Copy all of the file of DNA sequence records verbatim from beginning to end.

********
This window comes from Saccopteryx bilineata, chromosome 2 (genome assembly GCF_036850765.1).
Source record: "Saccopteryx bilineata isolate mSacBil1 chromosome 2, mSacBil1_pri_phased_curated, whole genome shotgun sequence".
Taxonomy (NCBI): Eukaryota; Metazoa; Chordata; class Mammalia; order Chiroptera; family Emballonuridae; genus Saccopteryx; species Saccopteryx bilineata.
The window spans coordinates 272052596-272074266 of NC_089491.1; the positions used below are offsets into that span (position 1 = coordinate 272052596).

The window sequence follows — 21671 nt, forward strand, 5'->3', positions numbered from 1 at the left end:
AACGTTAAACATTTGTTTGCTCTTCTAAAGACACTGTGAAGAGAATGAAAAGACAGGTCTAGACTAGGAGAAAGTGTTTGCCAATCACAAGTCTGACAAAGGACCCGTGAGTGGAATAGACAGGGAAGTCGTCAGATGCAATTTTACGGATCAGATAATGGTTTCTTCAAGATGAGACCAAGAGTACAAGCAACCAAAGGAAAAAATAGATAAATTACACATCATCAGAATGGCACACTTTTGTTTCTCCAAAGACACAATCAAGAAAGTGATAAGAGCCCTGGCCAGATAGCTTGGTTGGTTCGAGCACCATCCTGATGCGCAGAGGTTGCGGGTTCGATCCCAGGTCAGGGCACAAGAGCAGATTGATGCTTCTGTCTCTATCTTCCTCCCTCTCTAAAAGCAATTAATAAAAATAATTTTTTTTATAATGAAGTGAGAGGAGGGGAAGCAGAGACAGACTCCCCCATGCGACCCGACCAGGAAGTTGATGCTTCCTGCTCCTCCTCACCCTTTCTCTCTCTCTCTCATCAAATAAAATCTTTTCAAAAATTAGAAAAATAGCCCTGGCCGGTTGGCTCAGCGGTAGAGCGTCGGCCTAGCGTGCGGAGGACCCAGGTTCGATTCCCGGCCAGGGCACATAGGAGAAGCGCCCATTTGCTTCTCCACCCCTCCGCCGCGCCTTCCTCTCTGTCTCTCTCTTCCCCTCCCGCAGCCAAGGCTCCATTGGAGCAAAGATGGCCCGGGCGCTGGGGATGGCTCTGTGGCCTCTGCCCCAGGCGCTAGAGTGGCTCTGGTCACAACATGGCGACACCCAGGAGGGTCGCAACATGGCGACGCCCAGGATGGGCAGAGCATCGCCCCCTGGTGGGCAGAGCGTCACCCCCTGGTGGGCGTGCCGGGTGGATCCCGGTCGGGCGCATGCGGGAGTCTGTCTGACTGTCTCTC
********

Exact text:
This window comes from Saccopteryx bilineata, chromosome 2 (genome assembly GCF_036850765.1).
Source record: "Saccopteryx bilineata isolate mSacBil1 chromosome 2, mSacBil1_pri_phased_curated, whole genome shotgun sequence".
Taxonomy (NCBI): Eukaryota; Metazoa; Chordata; class Mammalia; order Chiroptera; family Emballonuridae; genus Saccopteryx; species Saccopteryx bilineata.
The window spans coordinates 272052596-272074266 of NC_089491.1; the positions used below are offsets into that span (position 1 = coordinate 272052596).

The window sequence follows — 21671 nt, forward strand, 5'->3', positions numbered from 1 at the left end:
AACGTTAAACATTTGTTTGCTCTTCTAAAGACACTGTGAAGAGAATGAAAAGACAGGTCTAGACTAGGAGAAAGTGTTTGCCAATCACAAGTCTGACAAAGGACCCGTGAGTGGAATAGACAGGGAAGTCGTCAGATGCAATTTTACGGATCAGATAATGGTTTCTTCAAGATGAGACCAAGAGTACAAGCAACCAAAGGAAAAAATAGATAAATTACACATCATCAGAATGGCACACTTTTGTTTCTCCAAAGACACAATCAAGAAAGTGATAAGAGCCCTGGCCAGATAGCTTGGTTGGTTCGAGCACCATCCTGATGCGCAGAGGTTGCGGGTTCGATCCCAGGTCAGGGCACAAGAGCAGATTGATGCTTCTGTCTCTATCTTCCTCCCTCTCTAAAAGCAATTAATAAAAATAATTTTTTTTATAATGAAGTGAGAGGAGGGGAAGCAGAGACAGACTCCCCCATGCGACCCGACCAGGAAGTTGATGCTTCCTGCTCCTCCTCACCCTTTCTCTCTCTCTCTCATCAAATAAAATCTTTTCAAAAATTAGAAAAATAGCCCTGGCCGGTTGGCTCAGCGGTAGAGCGTCGGCCTAGCGTGCGGAGGACCCAGGTTCGATTCCCGGCCAGGGCACATAGGAGAAGCGCCCATTTGCTTCTCCACCCCTCCGCCGCGCCTTCCTCTCTGTCTCTCTCTTCCCCTCCCGCAGCCAAGGCTCCATTGGAGCAAAGATGGCCCGGGCGCTGGGGATGGCTCTGTGGCCTCTGCCCCAGGCGCTAGAGTGGCTCTGGTCACAACATGGCGACACCCAGGAGGGTCGCAACATGGCGACGCCCAGGATGGGCAGAGCATCGCCCCCTGGTGGGCAGAGCGTCACCCCCTGGTGGGCGTGCCGGGTGGATCCCGGTCGGGCGCATGCGGGAGTCTGTCTGACTGTCTCTC